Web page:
Four women sit on the floor of a high school gym in Lebanon, N.H., their legs straight out before them, and attempt to converse using only their knees. It’s tricky at first; the women are timid and, rather than respond to one another, they simply mimic. Instead of a conversation, they end up with the hesitant folding and unfolding of eight legs at once.
It wasn’t their idea, but they’re game. After all, the women did sign up for this movement workshop led by members of Pilobolus, the world-renowned troupe spawned by a dance class held 40 years ago just up the road at Dartmouth College. To celebrate Pilobolus’ beginnings, the Hopkins Center for the Arts has been sponsoring community workshops with the group this summer. The 18 amateur dancers are a few days into the two-week workshop, which culminates with a free performance for the community this weekend.
Every day so far has been different, says instructor Matt Kent, but today the group is focused on decision making. In improvisational dance, there can sometimes be too many options, so the instructors’ duty is to set some boundaries. Hence, the knees.
During a warm-up, Renee Jaworski, the other instructor, prompts the dancers as they move freely around the gym. “Is the surface of the world you’re in flat?” she asks. “Are you in liquid? When you step, are you stepping through mud? Is there resistance?”
The dancers respond. Two women inch toward an embrace, straddling the same unstable ground. A young man and woman guide an older woman up off the floor, as if she were a puppet and they were holding the strings.
The goal here, explain Kent and Jaworski, is to be specific, to clarify the texture of what each dancer is doing. Pilobolus doesn’t perform improvisational dance, but the dancers use it as research to develop their work. In about six hours of rehearsal a day, Kent says, they typically find only a handful of movements, or moments, to keep. So they continue moving, always aiming to push through doorways to new ideas.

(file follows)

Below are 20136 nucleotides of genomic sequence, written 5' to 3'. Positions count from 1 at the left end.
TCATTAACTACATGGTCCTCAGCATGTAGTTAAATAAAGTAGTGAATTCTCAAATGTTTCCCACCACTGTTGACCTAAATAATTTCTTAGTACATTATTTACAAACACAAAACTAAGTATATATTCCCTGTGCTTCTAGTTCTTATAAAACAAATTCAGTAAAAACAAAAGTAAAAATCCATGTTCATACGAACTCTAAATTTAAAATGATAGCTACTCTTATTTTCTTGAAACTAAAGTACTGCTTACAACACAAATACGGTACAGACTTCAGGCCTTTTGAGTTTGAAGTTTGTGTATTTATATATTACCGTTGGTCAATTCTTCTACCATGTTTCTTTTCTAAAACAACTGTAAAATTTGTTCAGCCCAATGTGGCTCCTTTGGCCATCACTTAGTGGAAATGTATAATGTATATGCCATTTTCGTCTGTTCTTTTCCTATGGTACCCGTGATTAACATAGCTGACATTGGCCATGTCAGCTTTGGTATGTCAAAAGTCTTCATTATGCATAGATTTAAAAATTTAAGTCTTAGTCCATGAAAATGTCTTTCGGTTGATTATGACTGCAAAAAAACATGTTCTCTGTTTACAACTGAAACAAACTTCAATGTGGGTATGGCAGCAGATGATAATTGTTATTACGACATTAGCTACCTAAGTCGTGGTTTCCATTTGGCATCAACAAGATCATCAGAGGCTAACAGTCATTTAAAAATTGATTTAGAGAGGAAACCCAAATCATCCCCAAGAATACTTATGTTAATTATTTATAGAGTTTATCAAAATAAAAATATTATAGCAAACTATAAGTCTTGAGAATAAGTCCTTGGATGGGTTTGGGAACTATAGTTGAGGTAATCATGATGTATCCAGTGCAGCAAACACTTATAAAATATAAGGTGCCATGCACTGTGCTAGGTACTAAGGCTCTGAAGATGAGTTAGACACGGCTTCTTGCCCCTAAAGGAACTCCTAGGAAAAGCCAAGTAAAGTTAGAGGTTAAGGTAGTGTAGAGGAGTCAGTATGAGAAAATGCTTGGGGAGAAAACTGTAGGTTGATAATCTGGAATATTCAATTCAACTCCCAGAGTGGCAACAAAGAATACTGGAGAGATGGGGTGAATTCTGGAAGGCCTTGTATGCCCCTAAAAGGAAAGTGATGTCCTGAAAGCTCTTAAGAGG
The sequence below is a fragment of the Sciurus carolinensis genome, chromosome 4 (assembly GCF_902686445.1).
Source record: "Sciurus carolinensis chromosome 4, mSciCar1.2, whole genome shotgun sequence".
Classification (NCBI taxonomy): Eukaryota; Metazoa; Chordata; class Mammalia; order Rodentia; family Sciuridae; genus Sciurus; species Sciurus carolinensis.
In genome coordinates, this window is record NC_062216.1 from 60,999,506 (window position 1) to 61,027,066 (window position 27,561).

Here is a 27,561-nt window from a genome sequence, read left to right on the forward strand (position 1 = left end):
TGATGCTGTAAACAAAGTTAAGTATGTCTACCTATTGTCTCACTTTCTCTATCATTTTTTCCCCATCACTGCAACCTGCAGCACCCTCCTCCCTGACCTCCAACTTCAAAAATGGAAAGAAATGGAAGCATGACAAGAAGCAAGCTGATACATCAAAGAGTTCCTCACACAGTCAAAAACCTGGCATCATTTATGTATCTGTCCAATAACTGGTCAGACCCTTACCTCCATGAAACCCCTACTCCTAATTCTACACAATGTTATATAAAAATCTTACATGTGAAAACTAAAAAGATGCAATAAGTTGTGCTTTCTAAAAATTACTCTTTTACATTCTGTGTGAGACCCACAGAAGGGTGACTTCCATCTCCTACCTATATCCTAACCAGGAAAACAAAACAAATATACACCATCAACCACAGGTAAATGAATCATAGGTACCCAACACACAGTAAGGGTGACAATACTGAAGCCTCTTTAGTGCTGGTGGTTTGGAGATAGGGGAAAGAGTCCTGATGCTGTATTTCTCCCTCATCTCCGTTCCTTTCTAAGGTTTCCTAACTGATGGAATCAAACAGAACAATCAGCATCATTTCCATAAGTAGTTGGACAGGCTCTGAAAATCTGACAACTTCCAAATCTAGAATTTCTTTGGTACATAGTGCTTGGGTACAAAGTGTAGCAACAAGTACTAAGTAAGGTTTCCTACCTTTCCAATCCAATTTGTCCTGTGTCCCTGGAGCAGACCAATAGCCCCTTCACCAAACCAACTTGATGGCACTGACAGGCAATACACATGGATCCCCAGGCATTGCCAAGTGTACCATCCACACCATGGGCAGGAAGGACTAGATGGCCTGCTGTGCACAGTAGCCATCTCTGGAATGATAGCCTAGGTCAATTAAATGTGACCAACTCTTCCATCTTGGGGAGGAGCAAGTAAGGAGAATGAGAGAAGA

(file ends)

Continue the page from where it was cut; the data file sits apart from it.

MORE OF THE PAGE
“You’ve got to have a short fuse,” Kent says of the creative process.
Jaworski adds, “It’s better to make the wrong decision than no decision at all.”
About an hour into the workshop, the amateur dancers begin to pick up steam and make bolder movement choices. They have split into groups and are developing short pieces they’ll perform at the end of class. One brave pair is attempting a duet: Jane McCarthy, a 65-year-old self-declared “klutz,” and David Kadoch, an architect hoping to reconnect with himself through dance.
When they perform the piece, without music, the gym goes silent. The pair stand back to back, slowly and awkwardly turning from one side — to look at each other nervously — to the other, again and again. A couple of times, Kadoch whispers something to McCarthy before he clumsily takes her hand, and they turn completely to face each other. They stay like that for a moment, then gradually drop to their knees, and the piece is over.
Now’s the time for audience feedback. Kent comments on the powerful connection the two made with the hand-holding and whispering. Turns out they weren’t exactly planned. McCarthy explains, a bit bashfully, “He wasn’t supposed to grab my hand.” And the sweet nothings? Kadoch was just reminding her what to do next.
Kent has them try it again, this time intending to make those connections. And it works. Maybe a bit too well. When they turn and face each other, they linger and stare, sending a flutter through the hushed audience.
“Whoa,” Kent says, on his feet. “It’s engaging in its awkwardness, in its intimacy. It’s telling me a story. I could put this on stage right now.”
Regardless of whether these dancers are ready for the big time, creative sparks are definitely flying in the high school gym. Which is exactly what Pilobolus is after.
“We want to give participants a window into the way we make work — which seems unique,” Kent says. “To get people to learn to play, talk and create something that is meaningful to them.”